In the garden she sat upon a stone,
taking a rest from her daily devoir
to ponder her purpose in the world about her.
She closed her eyes, as she so often did at times like this,
her face turned toward the morning sun,
and ruminated on all that she was not
and all that she would never be.
She remained for a spell in still repose,
when at once a sense a joy took form far within.
It filled into her breast and then out to her limbs,
whereupon it seeped beyond the very limits of her skin.
It was a feeling of deep and intense love,
a love of life and self that she had never known before,
a feeling that shone with the color of love pure.
As this epiphany poured through her
integrating her wholly, inside and out,
she was transformed, from all that she was not
into all that she would ever be –Neomarica,
a radiant garden beauty who had found her true intent,
to illuminate for all the world to see
that a love of life and self is an essential way to be.
By Jason Weaver, 2017
Neomarica Caerulea is a flower species in the Iris family native to the South Americas; The name is derived from ‘neo’ being Greek for ‘new’ and Marica being a Roman nymph’ or ‘fairy’. The tale portrayed in the poem is of my own creation based on a personal experience which occurred during the process of painting this particular flower, which as it happens, grew in my garden.
Original painting by Jason Weaver, Neomarica (2017), acrylic on canvas 100cm x 70cm
Rainwater has soaked
within the soles of my
waterproofed boots +++++++ (darn these cheap boots! and +++++++ they were expensive, too!)
as I am with my trusty umbrella
thrust in one hand while the other
is in the air hailing a bus
that never bothers to slow
even though I stand in the spot
most clearly marked
Another is bound to be
not far behind and so
I await in the hour of rush
where I am going nowhere fast
and alas, I have nowhere to be
Alone in the mass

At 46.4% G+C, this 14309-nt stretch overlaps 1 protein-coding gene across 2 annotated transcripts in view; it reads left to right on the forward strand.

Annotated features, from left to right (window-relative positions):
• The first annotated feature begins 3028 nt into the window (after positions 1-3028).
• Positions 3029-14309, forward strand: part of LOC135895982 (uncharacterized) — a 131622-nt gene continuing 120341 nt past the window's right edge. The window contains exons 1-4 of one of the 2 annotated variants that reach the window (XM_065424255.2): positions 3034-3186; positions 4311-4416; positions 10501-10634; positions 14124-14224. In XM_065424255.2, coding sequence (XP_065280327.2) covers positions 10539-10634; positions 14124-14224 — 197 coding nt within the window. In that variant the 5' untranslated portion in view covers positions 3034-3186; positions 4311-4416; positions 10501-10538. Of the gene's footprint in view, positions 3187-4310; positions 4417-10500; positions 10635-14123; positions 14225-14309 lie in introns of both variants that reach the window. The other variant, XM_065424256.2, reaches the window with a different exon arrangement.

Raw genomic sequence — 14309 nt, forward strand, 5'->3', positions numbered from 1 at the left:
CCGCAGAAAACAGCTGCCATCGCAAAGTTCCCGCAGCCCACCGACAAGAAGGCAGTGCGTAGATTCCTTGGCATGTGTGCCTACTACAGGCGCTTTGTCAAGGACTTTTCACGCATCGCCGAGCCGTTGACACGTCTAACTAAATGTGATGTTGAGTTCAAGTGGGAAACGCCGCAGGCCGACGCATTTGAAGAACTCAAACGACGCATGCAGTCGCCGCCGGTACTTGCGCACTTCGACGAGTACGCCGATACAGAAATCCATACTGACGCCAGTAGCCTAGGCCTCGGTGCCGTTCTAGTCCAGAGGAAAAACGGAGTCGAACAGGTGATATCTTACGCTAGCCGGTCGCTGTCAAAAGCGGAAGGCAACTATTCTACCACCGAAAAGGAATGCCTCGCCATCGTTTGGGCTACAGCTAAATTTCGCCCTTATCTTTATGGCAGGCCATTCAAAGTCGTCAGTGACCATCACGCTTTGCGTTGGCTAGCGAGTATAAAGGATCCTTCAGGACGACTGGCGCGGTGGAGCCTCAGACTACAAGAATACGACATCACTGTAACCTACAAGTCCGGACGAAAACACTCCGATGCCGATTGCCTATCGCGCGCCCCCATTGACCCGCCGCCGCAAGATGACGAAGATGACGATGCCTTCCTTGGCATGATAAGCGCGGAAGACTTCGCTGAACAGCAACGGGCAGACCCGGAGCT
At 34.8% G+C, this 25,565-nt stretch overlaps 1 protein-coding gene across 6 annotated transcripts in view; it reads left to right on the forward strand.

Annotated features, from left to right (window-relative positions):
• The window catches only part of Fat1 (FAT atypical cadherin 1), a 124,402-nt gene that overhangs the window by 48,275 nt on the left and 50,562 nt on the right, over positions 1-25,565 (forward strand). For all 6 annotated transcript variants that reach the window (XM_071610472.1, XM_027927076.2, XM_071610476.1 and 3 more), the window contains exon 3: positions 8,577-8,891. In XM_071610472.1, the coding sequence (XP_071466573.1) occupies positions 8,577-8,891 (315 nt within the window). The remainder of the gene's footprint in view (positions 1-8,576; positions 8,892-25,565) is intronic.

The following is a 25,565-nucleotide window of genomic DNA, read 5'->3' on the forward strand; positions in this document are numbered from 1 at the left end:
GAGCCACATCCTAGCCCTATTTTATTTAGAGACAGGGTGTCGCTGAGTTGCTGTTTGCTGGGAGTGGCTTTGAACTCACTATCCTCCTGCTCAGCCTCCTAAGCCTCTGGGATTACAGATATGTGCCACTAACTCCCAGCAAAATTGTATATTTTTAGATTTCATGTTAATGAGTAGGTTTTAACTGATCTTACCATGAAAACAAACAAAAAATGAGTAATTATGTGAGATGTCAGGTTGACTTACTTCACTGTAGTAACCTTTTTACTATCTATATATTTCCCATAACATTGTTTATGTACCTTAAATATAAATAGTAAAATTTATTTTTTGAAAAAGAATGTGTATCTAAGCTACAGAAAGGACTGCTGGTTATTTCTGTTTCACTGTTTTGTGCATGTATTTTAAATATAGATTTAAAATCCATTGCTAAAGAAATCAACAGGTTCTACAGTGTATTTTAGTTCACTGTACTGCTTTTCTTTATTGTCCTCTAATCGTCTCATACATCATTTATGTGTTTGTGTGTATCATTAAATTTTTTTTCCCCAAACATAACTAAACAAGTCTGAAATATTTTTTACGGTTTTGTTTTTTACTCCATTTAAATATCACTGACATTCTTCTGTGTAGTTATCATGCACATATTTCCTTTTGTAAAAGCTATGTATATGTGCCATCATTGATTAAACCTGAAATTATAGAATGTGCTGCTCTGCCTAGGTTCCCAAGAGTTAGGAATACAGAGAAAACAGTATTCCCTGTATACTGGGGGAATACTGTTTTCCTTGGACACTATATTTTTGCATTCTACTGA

of sullen silhouttes
that pass me by, I
fix my eyes upon a puddle
formed in an overflow drain
where the showering rain
ripples across the top,
and lights from the nearby shops
draw circles around the drops
that provoke me thus
to reminiscence, back
to that fine night
in the late spring of ’89,
how we got caught in a rainfall
as we roamed about town
walking back to your home,
how we laughed and
skipped and shook
the branches of soggy dogwood
until we soaked ourselves
clean to the bone
of our youth.
Quite suddenly, then
I am back to the now
in a flash as a bus has stopped
with a puddle-busting splash
and is hurriedly awaiting me
to climb aboard and flee.
I close and fold and shake
my wet umbrella well
and with fresh rain upon my face
I step up to the entry where
to the expectant driver I say:
“Thank you! How long I’ve
been waiting to go home!”
Turning on my heel, I bound
both feet into the street,
leaving the bus behind,
my mind full of nothing
but a yearning to feel,
to walk home once again
in the falling rain,
to sing and to laugh
and let the water soak
within my soul
the secret calling
By jason WEaver, 2017
With a special dedication to an old friend, Elizabeth Miller. However much time and miles have come between us, I will always remember learning how to love walking in the rain that night with you.
Linking up to dVerse Poet’s Pub for Thursday night’s Meeting the Bar using irony in poetry.
+++++++++++++Imagine, if you will this split-minute, still-